What’s the most important step in writing a novel? It’s definitely laying the foundation for it. But if you are building a house, you won’t straight out go and start constructing it, would you? No. Instead, you would plan it out first. Even if you don’t know what the rooms will look like, you will definitely know how many rooms there will be, and among them how many are bedrooms, where the kitchen is, if there will be a library and so on.
In the case of writing a book, fictional or non-fictional, this process would be called brainstorming. Before you scoff at what a simple thing this is and wondering why I was hyping it up so much, let me give you a real world example. I have a close friend and client, we shall call her Lina for now, who has been writing and regularly publishing her new contemporary boss-secretary romance on wattpad. But after nine chapters or so, she got stuck. She could probably continue writing filler chapters and end the story somehow but she realized that beyond the basic outline she had in mind, her story lacked a proper foundation. Hence, after nine chapters her story collapsed.
When she was recounting this to me one day, I suggested that instead of trying to “fix” her story, she should start from scratch. Brainstorming, unlike what many may think, is neither a quick nor an easy process. But I can guarantee you it definitely is a fun one. It’s one where you realise what your characters’ true fears are, what makes them the most happy, who they are at the core. This will help you write three dimensional characters. Lena hadn’t done this and her characters had become two dimensional copies of every cliché in a boss secretary romance. No matter how fantastical and improbable the story or setting is, as long the characters seem realistic your reader will be hooked.
I sent her a questionnaire which made her analyse her characters on a deeper level. It helped her understand how the character would react in a given situation and made writing easier.
If this all seems too overwhelming, then there is one simple trick. Just ask “why?” to everything your character does or says. For example, in the Dystopian novel I am writing, my main character Samarra has an almost 180 degree personality change after she is crowned as ruler following her father’s death. From fun loving, rebellious girl who liked horse riding in the woods with her sisters than shining in the court, she becomes a serious and stern queen who accepts all of the court’s customs, decks herself in expensive gowns and becomes very closed off. I kept asking why someone like Samarra, who hates the hypocrisy of the court, would try to become one of them, alienating her two sisters in the process. My first answer was because she wanted the court to accept her. But why? Because she doesn’t want the court to stage a coup. But she hates being the ruler so why would she care? Because she knows who they have in mind as an alternate ruler and she knows that her sisters and her bedridden mother will be in grave danger if he ascends. Initially, before doing this exercise, I had thought that the answer would be because she wanted her father to be proud of her and believed that her ideals or personality didn’t matter. She would be the perfect queen and make her family proud. But as I did the exercise, I ended up on a completely different track and got a strong antagonist and motive out of it.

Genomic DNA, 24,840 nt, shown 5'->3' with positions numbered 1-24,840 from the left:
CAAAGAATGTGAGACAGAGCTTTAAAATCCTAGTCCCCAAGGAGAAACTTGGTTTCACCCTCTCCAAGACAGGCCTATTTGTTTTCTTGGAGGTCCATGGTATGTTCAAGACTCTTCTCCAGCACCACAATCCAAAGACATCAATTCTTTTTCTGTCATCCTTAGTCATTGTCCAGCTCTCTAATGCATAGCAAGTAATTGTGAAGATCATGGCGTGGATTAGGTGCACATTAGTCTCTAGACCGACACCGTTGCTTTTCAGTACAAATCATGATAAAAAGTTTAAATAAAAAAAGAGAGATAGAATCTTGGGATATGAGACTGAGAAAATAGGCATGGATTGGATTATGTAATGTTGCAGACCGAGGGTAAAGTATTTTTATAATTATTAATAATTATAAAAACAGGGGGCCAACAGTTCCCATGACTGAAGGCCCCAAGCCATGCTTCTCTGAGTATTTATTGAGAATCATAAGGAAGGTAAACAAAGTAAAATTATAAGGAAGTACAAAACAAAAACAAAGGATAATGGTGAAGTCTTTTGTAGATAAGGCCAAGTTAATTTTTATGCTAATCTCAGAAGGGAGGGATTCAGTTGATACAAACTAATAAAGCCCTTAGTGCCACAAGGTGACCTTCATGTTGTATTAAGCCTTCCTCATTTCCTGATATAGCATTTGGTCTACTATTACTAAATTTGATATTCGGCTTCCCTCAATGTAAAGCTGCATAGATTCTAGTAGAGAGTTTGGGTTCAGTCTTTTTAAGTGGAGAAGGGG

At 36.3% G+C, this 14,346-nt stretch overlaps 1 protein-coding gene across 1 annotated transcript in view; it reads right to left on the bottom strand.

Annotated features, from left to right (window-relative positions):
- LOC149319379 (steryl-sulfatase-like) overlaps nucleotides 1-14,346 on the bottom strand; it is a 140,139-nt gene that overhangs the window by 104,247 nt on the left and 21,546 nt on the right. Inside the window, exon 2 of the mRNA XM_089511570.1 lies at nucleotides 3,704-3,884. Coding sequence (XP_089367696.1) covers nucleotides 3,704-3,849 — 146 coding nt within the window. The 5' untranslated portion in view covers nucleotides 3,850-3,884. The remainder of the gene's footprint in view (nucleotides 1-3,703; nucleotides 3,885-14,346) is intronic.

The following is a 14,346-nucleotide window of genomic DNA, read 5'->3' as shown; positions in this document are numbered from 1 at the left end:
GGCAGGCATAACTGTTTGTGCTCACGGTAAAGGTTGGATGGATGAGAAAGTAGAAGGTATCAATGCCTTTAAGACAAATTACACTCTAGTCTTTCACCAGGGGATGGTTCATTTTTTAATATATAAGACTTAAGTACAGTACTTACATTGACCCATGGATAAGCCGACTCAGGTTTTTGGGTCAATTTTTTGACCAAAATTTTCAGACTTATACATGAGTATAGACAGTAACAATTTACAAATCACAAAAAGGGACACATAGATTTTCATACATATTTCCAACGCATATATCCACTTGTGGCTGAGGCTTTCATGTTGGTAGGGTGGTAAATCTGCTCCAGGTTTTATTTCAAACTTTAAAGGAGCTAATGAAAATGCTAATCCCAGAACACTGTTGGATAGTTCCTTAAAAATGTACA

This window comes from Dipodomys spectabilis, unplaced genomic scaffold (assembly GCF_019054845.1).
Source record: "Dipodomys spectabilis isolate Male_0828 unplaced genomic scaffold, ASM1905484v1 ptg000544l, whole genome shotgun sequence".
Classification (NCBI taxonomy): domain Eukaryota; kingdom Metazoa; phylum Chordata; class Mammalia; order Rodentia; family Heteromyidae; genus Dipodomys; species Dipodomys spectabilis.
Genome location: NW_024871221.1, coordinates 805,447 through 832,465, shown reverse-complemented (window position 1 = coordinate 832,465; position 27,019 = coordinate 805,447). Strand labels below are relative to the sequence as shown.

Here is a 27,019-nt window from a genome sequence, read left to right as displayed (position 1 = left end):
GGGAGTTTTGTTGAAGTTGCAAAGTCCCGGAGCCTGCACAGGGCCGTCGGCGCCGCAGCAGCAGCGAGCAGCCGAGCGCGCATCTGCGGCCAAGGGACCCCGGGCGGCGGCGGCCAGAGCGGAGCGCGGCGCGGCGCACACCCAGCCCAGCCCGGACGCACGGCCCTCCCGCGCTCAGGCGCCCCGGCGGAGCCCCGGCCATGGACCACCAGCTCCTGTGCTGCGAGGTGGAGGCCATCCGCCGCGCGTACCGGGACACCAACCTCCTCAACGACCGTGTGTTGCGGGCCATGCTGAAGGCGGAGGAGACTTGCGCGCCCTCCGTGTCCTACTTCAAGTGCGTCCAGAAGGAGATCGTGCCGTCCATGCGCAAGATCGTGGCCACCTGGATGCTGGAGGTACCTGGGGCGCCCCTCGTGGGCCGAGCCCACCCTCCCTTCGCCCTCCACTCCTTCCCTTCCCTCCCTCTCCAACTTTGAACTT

So keep asking “Why?”.
Another thing I want to stress is that if possible, brainstorm with another person. This is because they will be able to point out the plot holes and other inconsistencies in your story. As an author, you might have already imagined the ending or what happens in the main scenes but as your brainstorming partner isn’t that well versed in your story, they will be able to look at it more objectively.
Brainstorming is one of the most important parts of writing and it is necessary to take as much time as you can. That said, brainstorming isn’t the same as writing. So don’t get lost trying to perfect all the tiny loopholes in the story. You will learn more about your story and characters as you write the story down and it will probably won’t even end up resembling the original plot you had in mind. But a proper brainstorming session ensures that you won’t lose steam halfway through and end up giving up on your story because the path ahead is too murky.
Before I give you the template, I just want to remind you that brainstorming is not just done before writing, it can be used anytime you get stuck. Taking a day or two off to brainstorm will help you move the plot forward in a natural manner. And if you need a brainstorming partner, shoot me a mail. I will be happy to help.
About the Author
Amala Benny is an avid reader and professional book cover designer who has designed for multiple award winning and bestselling authors. She spends her free time Fangirling over Ilona Andrews and Leigh Bardugo.